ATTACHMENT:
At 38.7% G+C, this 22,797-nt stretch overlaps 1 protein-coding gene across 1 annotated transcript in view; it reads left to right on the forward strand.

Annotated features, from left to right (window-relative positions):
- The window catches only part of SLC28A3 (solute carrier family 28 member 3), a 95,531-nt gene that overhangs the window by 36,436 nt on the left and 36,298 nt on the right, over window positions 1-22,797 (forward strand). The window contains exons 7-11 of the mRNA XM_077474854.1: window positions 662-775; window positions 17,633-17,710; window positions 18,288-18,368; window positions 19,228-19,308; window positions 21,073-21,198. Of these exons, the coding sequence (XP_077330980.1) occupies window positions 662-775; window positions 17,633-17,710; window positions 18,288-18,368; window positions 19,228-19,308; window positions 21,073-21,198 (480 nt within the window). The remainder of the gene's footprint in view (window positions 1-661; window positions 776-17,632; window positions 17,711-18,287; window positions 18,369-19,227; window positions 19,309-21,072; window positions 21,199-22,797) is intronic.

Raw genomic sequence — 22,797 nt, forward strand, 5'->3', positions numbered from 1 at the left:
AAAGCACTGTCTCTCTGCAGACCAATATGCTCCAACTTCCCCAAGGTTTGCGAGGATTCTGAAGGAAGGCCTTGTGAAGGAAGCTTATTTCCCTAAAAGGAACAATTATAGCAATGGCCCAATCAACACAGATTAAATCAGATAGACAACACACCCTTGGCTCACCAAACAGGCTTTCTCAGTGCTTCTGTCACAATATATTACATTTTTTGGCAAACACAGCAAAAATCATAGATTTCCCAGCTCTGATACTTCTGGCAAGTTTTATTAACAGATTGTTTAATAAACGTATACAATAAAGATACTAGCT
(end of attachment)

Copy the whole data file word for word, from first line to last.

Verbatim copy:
At 38.7% G+C, this 22,797-nt stretch overlaps 1 protein-coding gene across 1 annotated transcript in view; it reads left to right on the forward strand.

Annotated features, from left to right (window-relative positions):
- The window catches only part of SLC28A3 (solute carrier family 28 member 3), a 95,531-nt gene that overhangs the window by 36,436 nt on the left and 36,298 nt on the right, over window positions 1-22,797 (forward strand). The window contains exons 7-11 of the mRNA XM_077474854.1: window positions 662-775; window positions 17,633-17,710; window positions 18,288-18,368; window positions 19,228-19,308; window positions 21,073-21,198. Of these exons, the coding sequence (XP_077330980.1) occupies window positions 662-775; window positions 17,633-17,710; window positions 18,288-18,368; window positions 19,228-19,308; window positions 21,073-21,198 (480 nt within the window). The remainder of the gene's footprint in view (window positions 1-661; window positions 776-17,632; window positions 17,711-18,287; window positions 18,369-19,227; window positions 19,309-21,072; window positions 21,199-22,797) is intronic.

Raw genomic sequence — 22,797 nt, forward strand, 5'->3', positions numbered from 1 at the left:
AAAGCACTGTCTCTCTGCAGACCAATATGCTCCAACTTCCCCAAGGTTTGCGAGGATTCTGAAGGAAGGCCTTGTGAAGGAAGCTTATTTCCCTAAAAGGAACAATTATAGCAATGGCCCAATCAACACAGATTAAATCAGATAGACAACACACCCTTGGCTCACCAAACAGGCTTTCTCAGTGCTTCTGTCACAATATATTACATTTTTTGGCAAACACAGCAAAAATCATAGATTTCCCAGCTCTGATACTTCTGGCAAGTTTTATTAACAGATTGTTTAATAAACGTATACAATAAAGATACTAGCT